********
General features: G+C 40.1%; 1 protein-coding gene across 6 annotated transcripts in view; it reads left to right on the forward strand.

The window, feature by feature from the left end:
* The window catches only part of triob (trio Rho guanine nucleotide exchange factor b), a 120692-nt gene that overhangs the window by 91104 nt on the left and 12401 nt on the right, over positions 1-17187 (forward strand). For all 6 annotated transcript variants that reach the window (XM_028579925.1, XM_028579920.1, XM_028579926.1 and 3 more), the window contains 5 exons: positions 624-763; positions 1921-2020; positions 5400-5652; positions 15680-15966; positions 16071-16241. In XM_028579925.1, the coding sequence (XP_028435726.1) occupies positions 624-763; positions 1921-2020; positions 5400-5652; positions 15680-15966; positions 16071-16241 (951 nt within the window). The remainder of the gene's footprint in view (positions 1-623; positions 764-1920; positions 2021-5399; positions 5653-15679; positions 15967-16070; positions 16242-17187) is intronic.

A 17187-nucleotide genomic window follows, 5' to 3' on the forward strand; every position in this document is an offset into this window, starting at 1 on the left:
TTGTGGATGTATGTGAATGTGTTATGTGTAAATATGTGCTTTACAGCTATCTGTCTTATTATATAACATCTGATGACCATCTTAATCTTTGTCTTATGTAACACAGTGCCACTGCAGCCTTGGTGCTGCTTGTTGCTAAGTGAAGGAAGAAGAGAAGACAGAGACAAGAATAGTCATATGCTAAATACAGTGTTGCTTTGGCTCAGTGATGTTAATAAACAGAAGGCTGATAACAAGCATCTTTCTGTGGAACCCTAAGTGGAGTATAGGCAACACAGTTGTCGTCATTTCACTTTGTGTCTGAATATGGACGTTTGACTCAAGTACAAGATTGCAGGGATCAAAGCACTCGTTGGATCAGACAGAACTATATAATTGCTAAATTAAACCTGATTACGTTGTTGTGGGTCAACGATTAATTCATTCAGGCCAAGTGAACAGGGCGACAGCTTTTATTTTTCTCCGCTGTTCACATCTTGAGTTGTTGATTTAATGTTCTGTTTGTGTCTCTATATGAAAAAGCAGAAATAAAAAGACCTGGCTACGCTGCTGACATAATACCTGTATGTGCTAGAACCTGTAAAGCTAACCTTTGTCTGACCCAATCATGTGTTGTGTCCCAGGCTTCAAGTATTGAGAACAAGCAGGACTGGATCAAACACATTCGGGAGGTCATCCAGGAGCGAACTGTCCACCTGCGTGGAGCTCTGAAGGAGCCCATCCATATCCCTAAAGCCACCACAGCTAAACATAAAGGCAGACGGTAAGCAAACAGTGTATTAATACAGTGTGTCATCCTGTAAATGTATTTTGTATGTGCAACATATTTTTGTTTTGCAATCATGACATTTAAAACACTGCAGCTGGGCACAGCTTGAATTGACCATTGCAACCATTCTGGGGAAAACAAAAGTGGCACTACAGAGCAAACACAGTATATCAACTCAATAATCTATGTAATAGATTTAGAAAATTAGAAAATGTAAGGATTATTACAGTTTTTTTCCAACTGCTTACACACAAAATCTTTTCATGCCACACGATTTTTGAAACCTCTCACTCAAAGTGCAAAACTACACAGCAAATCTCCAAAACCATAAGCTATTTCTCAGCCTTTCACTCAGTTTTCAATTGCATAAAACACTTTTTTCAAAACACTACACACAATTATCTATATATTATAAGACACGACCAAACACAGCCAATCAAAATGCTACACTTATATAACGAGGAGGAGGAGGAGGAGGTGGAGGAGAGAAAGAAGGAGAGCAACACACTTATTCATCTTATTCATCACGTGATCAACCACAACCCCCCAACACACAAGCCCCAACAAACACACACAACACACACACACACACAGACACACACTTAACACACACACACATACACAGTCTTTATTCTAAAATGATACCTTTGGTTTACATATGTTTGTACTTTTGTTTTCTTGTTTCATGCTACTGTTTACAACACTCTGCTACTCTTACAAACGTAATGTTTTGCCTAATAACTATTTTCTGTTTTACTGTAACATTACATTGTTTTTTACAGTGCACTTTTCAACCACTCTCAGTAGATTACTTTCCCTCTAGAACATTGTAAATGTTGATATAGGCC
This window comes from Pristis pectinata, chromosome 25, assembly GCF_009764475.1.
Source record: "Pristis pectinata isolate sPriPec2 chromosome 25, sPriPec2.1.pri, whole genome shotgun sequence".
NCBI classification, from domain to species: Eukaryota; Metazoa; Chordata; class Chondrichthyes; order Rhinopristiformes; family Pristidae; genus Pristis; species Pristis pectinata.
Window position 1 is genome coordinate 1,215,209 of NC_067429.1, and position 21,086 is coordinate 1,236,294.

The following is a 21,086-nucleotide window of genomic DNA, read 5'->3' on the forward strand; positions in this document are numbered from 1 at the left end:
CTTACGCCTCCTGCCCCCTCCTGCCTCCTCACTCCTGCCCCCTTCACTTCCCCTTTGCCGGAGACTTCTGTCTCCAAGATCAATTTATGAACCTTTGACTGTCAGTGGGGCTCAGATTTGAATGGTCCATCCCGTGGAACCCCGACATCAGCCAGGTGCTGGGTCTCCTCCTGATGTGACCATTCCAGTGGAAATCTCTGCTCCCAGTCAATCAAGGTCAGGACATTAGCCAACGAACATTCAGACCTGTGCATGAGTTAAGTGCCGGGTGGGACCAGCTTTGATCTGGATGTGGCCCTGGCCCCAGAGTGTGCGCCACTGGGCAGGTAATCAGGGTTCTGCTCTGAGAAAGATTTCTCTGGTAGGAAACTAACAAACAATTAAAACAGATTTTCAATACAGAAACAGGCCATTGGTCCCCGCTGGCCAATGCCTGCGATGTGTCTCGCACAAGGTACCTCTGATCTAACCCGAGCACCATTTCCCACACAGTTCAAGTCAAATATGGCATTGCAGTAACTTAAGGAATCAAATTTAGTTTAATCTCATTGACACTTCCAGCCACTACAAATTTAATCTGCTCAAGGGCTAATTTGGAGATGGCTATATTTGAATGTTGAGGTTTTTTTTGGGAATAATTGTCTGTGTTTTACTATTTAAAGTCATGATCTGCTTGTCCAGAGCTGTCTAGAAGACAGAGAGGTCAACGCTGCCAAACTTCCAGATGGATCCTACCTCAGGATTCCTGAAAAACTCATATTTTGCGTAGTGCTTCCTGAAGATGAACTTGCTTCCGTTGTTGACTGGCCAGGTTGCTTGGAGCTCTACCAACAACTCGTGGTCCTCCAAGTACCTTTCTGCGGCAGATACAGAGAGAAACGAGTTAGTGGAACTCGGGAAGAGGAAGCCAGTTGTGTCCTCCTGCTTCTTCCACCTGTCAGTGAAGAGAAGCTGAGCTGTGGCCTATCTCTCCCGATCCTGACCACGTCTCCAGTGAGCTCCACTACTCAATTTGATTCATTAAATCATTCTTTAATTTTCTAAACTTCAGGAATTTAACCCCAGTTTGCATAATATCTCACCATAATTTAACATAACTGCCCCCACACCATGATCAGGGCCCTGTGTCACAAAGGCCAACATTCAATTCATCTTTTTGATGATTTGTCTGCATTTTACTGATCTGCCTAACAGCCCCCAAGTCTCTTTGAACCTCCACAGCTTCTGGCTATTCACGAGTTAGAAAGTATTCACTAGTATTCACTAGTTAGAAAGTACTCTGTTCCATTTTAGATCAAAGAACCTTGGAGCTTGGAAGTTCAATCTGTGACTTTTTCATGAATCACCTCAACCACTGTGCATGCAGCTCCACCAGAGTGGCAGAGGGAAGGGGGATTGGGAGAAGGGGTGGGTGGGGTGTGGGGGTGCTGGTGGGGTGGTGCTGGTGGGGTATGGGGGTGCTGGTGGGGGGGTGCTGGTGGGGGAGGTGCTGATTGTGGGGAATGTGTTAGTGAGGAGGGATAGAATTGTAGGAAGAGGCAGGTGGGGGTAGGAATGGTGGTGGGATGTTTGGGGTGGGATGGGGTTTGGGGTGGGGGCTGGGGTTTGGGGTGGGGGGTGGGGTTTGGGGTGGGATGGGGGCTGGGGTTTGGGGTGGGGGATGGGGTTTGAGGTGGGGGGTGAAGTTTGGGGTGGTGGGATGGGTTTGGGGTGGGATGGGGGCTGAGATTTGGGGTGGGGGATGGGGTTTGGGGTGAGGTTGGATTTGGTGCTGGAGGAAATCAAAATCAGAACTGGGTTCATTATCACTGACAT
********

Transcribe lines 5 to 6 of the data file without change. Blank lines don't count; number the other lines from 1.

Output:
TTGTGGATGTATGTGAATGTGTTATGTGTAAATATGTGCTTTACAGCTATCTGTCTTATTATATAACATCTGATGACCATCTTAATCTTTGTCTTATGTAACACAGTGCCACTGCAGCCTTGGTGCTGCTTGTTGCTAAGTGAAGGAAGAAGAGAAGACAGAGACAAGAATAGTCATATGCTAAATACAGTGTTGCTTTGGCTCAGTGATGTTAATAAACAGAAGGCTGATAACAAGCATCTTTCTGTGGAACCCTAAGTGGAGTATAGGCAACACAGTTGTCGTCATTTCACTTTGTGTCTGAATATGGACGTTTGACTCAAGTACAAGATTGCAGGGATCAAAGCACTCGTTGGATCAGACAGAACTATATAATTGCTAAATTAAACCTGATTACGTTGTTGTGGGTCAACGATTAATTCATTCAGGCCAAGTGAACAGGGCGACAGCTTTTATTTTTCTCCGCTGTTCACATCTTGAGTTGTTGATTTAATGTTCTGTTTGTGTCTCTATATGAAAAAGCAGAAATAAAAAGACCTGGCTACGCTGCTGACATAATACCTGTATGTGCTAGAACCTGTAAAGCTAACCTTTGTCTGACCCAATCATGTGTTGTGTCCCAGGCTTCAAGTATTGAGAACAAGCAGGACTGGATCAAACACATTCGGGAGGTCATCCAGGAGCGAACTGTCCACCTGCGTGGAGCTCTGAAGGAGCCCATCCATATCCCTAAAGCCACCACAGCTAAACATAAAGGCAGACGGTAAGCAAACAGTGTATTAATACAGTGTGTCATCCTGTAAATGTATTTTGTATGTGCAACATATTTTTGTTTTGCAATCATGACATTTAAAACACTGCAGCTGGGCACAGCTTGAATTGACCATTGCAACCATTCTGGGGAAAACAAAAGTGGCACTACAGAGCAAACACAGTATATCAACTCAATAATCTATGTAATAGATTTAGAAAATTAGAAAATGTAAGGATTATTACAGTTTTTTTCCAACTGCTTACACACAAAATCTTTTCATGCCACACGATTTTTGAAACCTCTCACTCAAAGTGCAAAACTACACAGCAAATCTCCAAAACCATAAGCTATTTCTCAGCCTTTCACTCAGTTTTCAATTGCATAAAACACTTTTTTCAAAACACTACACACAATTATCTATATATTATAAGACACGACCAAACACAGCCAATCAAAATGCTACACTTATATAACGAGGAGGAGGAGGAGGAGGTGGAGGAGAGAAAGAAGGAGAGCAACACACTTATTCATCTTATTCATCACGTGATCAACCACAACCCCCCAACACACAAGCCCCAACAAACACACACAACACACACACACACACAGACACACACTTAACACACACACACATACACAGTCTTTATTCTAAAATGATACCTTTGGTTTACATATGTTTGTACTTTTGTTTTCTTGTTTCATGCTACTGTTTACAACACTCTGCTACTCTTACAAACGTAATGTTTTGCCTAATAACTATTTTCTGTTTTACTGTAACATTACATTGTTTTTTACAGTGCACTTTTCAACCACTCTCAGTAGATTACTTTCCCTCTAGAACATTGTAAATGTTGATATAGGCC
This window comes from Pristis pectinata, chromosome 25, assembly GCF_009764475.1.